Some philosophers have argued for what I call the reason-giving requirement for conscientious refusal in reproductive healthcare. According to this requirement, healthcare practitioners who conscientiously object to administering standard forms of treatment must have arguments to back up their conscience, arguments that are purely public in character. I argue that such a requirement, though attractive in some ways, faces an overlooked epistemic problem: it is either too easy or too difficult to satisfy in standard cases. I close by briefly considering (...)
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  24. Jason Marsh (2014). Quality of Life Assessments, Cognitive Reliability, and Procreative Responsibility. Philosophy and Phenomenological Research 89 (2):436-466.
    Recent work in the psychology of happiness has led some to conclude that we are unreliable assessors of our lives and that skepticism about whether we are happy is a genuine possibility worth taking very seriously. I argue that such claims, if true, have worrisome implications for procreation. In particular, they show that skepticism about whether many if not most people are well positioned to create persons is a genuine possibility worth taking very seriously. This skeptical worry should not be (...)
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  25. Lawrence Masek (2011). The Contralife Argument and the Principle of Double Effect. National Catholic Bioethics Quarterly 11 (1):83-97.
  26. Lawrence Masek (2010). On Some Proposals for Producing Human Stem Cells. National Catholic Bioethics Quarterly 10 (2):257-264.
  27. Lawrence Masek (2008). Improving the Analogies in Contralife Arguments. Heythrop Journal 49 (3):442-452.
  28. Lawrence Masek (2008). Treating Humanity as an Inviolable End. Journal of Medicine and Philosophy 33 (1):1-16.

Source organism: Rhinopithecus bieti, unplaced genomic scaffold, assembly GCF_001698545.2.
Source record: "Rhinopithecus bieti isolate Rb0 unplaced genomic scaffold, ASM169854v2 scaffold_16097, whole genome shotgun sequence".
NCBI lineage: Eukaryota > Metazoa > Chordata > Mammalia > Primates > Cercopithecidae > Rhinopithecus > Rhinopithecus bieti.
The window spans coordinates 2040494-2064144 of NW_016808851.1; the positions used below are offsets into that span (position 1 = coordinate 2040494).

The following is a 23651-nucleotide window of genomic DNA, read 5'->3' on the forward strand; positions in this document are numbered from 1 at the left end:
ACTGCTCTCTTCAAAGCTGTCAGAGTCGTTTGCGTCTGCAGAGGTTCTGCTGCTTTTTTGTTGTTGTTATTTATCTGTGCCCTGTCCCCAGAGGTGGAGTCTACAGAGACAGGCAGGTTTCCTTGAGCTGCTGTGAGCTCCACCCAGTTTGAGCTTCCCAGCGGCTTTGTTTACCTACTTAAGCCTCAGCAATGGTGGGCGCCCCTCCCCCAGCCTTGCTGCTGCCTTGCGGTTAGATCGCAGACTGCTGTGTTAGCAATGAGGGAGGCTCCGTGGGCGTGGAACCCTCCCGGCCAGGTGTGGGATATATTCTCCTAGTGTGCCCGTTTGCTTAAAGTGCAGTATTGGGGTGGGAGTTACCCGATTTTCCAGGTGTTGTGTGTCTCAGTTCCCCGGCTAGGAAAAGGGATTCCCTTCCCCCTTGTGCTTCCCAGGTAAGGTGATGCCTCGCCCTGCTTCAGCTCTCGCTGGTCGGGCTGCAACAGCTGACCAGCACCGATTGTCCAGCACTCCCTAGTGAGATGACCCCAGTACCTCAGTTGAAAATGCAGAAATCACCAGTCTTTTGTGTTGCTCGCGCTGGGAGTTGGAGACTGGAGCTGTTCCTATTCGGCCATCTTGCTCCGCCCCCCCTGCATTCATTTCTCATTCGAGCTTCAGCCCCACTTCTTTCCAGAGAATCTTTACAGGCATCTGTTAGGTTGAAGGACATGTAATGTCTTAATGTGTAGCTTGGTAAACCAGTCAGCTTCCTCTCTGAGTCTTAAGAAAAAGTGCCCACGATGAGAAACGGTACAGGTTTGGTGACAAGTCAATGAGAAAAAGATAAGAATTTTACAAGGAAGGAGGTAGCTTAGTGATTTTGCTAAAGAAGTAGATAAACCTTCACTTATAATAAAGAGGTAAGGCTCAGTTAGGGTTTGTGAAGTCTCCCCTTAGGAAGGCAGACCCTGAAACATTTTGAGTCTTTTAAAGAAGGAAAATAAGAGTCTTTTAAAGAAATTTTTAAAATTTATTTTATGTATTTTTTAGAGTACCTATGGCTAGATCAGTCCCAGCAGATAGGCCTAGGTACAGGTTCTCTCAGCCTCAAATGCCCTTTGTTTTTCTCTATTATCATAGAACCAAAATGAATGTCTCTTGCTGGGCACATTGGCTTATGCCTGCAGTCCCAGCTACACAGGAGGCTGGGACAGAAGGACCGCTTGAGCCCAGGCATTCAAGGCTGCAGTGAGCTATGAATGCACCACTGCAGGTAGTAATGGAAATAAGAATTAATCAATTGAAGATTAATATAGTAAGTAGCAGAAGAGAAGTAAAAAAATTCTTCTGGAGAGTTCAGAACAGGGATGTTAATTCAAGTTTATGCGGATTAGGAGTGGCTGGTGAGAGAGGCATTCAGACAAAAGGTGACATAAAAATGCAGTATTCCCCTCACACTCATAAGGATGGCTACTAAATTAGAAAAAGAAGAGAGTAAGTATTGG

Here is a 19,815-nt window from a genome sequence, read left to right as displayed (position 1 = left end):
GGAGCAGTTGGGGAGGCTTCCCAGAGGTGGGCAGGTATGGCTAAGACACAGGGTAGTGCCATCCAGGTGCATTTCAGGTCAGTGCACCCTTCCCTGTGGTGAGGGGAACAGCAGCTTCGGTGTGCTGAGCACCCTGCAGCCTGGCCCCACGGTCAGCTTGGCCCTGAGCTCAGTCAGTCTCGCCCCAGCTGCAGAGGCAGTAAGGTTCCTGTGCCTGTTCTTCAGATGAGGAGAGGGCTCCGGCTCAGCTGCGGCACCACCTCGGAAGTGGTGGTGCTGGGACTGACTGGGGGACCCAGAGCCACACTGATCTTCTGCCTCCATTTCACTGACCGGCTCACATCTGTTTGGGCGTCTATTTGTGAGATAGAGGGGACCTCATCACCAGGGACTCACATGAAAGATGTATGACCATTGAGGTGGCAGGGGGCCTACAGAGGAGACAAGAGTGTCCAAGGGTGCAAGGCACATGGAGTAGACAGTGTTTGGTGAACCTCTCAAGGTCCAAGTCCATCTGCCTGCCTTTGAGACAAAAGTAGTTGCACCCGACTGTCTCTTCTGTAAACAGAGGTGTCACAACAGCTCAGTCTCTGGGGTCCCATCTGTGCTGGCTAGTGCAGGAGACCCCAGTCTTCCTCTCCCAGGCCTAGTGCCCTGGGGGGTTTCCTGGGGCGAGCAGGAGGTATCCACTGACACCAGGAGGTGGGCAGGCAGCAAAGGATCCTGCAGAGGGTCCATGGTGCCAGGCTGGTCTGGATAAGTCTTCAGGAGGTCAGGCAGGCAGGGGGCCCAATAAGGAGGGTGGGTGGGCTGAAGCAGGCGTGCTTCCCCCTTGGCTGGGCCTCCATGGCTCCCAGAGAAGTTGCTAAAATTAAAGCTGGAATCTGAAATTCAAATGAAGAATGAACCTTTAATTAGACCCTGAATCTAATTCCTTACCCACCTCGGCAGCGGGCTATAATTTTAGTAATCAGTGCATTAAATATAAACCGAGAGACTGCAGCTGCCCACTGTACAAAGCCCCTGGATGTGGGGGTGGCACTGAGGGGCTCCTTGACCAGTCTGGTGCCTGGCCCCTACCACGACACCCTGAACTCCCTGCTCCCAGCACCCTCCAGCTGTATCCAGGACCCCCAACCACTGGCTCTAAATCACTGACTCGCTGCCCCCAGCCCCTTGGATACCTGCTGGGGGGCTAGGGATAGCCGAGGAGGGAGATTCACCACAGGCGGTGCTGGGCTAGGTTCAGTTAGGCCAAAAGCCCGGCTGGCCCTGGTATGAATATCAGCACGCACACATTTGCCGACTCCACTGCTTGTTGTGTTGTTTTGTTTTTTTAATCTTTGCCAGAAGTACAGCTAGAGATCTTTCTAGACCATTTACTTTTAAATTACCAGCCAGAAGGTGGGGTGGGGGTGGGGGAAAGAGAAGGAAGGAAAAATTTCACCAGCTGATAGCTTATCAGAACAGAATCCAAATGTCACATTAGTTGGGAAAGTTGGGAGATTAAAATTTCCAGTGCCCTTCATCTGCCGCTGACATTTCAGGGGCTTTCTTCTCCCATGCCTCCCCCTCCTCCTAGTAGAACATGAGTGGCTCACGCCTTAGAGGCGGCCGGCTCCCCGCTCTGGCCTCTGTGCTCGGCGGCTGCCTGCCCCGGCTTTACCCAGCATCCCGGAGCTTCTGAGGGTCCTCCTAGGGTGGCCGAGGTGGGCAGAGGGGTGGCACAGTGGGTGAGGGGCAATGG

I argue that contraception is morally wrong but that periodic abstinence (or natural family planning) is not. Further, I argue that altered nuclear transfer—a proposed technique for creating human stem cells without destroying human embryos—is morally wrong for the same reason that contraception is. Contrary to what readers might expect, my argument assumes nothing about the morality of cloning or abortion and requires no premises about God or natural teleology. Instead, I argue that contraception and altered nuclear transfer are morally (...)
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  29. Hugh V. McLachlan (2010). Moral Rights to Life, Both Natural and Non-Natural: Reflections on James Griffin's Account of Human Rights. Diametros 26:58-76.
    Rather than to focus upon a particular ‘right to life’, we should consider what rights there are pertaining to our lives and to our living. There are different sorts. There are, for instance, rights that constitute absences of particular duties and rights that correspond to the duties of other agents or agencies. There are also natural and non-natural rights and duties. Different people in different contexts can have different moral duties and different moral rights including rights to life. The question (...)
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  30. Carolyn McLeod (2010). Morally Justifying Oncofertility Research. In Teresa Woodruff, Lori Zoloth, Lisa Campo-Engelstein & Susan Rodriguez (eds.), Oncofertility: Reflections from the Humanities and Social Sciences. Springer.
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  31. Carolyn McLeod & Francoise Baylis (eds.) (2014). Family Making: Contemporary Ethical Challenges. Oxford University Press.
    This book concerns the ethics of having children through adoption or technologically-assisted reproduction. Some people who choose between these methods struggle between them. Others do not agonize in this way, perhaps because they have a profound desire for a genetic link to the child(ren) they will parent and so prefer assisted reproduction, they view adoption as the only morally decent choice in an overcrowded world, or for some other reason. This book critically examines moral choices that involve each of these (...)
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  32. Carolyn McLeod & Andrew Botterell (forthcoming). Not For the Faint of Heart: Assessing the Status Quo on Adoption and Parental Licensing. In Francoise Baylis & Carolyn McLeod (eds.), Family Making: Contemporary Ethical Challenges. Oxford University Press.